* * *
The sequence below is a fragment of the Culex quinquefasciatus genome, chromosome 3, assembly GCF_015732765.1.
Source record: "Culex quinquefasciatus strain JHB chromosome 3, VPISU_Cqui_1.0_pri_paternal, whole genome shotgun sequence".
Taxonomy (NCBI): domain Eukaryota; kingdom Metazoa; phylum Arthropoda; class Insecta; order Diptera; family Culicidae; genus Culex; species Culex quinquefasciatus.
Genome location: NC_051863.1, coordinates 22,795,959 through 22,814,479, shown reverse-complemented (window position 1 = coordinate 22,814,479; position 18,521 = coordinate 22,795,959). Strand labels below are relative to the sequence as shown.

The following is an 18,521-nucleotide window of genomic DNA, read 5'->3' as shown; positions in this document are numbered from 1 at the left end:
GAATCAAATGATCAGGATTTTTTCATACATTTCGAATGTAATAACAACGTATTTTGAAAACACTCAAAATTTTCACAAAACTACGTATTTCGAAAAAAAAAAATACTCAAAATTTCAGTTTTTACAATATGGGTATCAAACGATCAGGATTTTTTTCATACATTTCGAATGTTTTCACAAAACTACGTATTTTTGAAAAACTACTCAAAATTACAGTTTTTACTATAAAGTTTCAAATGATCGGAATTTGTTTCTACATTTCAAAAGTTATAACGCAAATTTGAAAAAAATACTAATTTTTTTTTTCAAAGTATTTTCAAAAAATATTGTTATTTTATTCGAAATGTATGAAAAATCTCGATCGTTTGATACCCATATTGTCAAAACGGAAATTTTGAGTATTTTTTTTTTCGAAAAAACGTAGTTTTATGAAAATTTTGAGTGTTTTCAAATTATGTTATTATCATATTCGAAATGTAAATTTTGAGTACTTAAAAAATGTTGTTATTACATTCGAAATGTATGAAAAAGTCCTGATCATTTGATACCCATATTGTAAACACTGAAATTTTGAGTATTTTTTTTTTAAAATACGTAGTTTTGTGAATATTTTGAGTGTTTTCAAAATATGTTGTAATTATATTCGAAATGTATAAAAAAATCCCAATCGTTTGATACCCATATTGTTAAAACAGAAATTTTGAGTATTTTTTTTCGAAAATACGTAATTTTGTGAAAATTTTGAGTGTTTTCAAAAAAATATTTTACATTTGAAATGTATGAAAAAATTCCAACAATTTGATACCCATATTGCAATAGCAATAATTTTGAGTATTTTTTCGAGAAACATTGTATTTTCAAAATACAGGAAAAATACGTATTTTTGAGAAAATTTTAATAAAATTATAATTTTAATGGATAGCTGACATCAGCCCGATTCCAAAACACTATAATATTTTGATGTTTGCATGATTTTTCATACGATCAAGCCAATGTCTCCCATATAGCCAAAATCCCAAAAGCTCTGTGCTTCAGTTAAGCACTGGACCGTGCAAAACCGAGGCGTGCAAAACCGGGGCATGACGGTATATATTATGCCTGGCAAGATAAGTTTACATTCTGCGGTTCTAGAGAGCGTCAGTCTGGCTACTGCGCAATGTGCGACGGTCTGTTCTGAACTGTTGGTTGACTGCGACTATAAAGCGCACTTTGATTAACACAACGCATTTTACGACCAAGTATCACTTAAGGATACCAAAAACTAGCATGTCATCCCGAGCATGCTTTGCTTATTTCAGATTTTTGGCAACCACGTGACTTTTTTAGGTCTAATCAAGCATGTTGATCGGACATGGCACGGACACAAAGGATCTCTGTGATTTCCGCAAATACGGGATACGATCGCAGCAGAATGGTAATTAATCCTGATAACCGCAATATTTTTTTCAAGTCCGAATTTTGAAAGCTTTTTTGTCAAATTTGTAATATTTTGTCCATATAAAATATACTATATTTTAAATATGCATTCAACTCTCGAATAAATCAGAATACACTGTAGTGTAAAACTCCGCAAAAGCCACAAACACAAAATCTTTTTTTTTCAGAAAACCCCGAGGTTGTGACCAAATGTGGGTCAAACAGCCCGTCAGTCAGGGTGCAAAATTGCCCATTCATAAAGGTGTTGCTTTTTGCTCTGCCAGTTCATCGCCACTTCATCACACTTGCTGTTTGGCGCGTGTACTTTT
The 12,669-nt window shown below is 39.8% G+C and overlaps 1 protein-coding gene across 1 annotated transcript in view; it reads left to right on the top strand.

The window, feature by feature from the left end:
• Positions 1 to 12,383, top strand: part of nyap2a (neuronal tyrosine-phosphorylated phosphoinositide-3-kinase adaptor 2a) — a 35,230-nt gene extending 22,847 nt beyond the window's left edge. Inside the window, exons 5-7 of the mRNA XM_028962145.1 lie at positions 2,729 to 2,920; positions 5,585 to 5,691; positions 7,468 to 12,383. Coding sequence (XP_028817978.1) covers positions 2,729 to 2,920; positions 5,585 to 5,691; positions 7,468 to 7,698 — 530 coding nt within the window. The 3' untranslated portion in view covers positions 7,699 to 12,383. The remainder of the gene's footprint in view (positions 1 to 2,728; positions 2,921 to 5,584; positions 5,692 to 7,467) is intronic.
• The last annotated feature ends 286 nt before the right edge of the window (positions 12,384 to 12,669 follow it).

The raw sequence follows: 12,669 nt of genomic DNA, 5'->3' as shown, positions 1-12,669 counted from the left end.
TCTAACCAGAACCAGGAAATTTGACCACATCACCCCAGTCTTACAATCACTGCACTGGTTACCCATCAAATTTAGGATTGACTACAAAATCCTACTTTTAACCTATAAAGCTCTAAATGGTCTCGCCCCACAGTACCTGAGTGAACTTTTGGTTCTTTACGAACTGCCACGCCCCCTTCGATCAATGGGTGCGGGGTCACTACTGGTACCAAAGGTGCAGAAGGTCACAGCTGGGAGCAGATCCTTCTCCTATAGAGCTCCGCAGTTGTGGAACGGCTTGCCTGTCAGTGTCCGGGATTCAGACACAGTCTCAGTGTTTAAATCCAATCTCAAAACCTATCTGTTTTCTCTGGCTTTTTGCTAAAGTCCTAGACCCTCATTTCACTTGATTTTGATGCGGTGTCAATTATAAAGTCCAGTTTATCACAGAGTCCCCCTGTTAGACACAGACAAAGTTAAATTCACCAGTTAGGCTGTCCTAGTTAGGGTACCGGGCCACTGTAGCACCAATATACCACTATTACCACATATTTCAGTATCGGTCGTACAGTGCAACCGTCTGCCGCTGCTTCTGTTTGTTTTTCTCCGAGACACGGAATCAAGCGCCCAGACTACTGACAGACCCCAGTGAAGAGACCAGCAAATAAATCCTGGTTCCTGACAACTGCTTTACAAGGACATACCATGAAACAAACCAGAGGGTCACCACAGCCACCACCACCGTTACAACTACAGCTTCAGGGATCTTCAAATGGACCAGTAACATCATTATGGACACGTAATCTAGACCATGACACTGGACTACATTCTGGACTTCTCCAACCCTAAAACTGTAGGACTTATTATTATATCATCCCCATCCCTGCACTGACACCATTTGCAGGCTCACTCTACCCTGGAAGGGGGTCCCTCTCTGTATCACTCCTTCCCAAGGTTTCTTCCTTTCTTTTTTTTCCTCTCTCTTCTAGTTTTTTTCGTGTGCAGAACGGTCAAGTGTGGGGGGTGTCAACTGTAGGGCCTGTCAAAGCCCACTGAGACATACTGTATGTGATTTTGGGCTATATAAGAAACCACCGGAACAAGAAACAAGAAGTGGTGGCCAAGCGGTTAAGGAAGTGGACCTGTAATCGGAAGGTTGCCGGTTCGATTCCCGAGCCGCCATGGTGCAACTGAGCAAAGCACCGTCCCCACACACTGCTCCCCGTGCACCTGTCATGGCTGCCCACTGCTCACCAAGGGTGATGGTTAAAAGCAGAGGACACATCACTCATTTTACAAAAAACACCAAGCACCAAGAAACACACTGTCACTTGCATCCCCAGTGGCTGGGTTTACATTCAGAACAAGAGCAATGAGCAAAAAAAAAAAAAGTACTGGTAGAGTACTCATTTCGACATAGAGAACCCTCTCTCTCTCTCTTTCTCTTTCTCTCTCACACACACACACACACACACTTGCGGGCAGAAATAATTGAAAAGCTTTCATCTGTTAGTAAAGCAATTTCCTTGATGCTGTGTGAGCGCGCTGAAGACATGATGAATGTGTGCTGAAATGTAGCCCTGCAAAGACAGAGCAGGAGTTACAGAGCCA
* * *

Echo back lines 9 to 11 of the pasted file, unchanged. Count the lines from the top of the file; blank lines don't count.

• Positions 1 to 12,383, top strand: part of nyap2a (neuronal tyrosine-phosphorylated phosphoinositide-3-kinase adaptor 2a) — a 35,230-nt gene extending 22,847 nt beyond the window's left edge. Inside the window, exons 5-7 of the mRNA XM_028962145.1 lie at positions 2,729 to 2,920; positions 5,585 to 5,691; positions 7,468 to 12,383. Coding sequence (XP_028817978.1) covers positions 2,729 to 2,920; positions 5,585 to 5,691; positions 7,468 to 7,698 — 530 coding nt within the window. The 3' untranslated portion in view covers positions 7,699 to 12,383. The remainder of the gene's footprint in view (positions 1 to 2,728; positions 2,921 to 5,584; positions 5,692 to 7,467) is intronic.
• The last annotated feature ends 286 nt before the right edge of the window (positions 12,384 to 12,669 follow it).

The raw sequence follows: 12,669 nt of genomic DNA, 5'->3' as shown, positions 1-12,669 counted from the left end.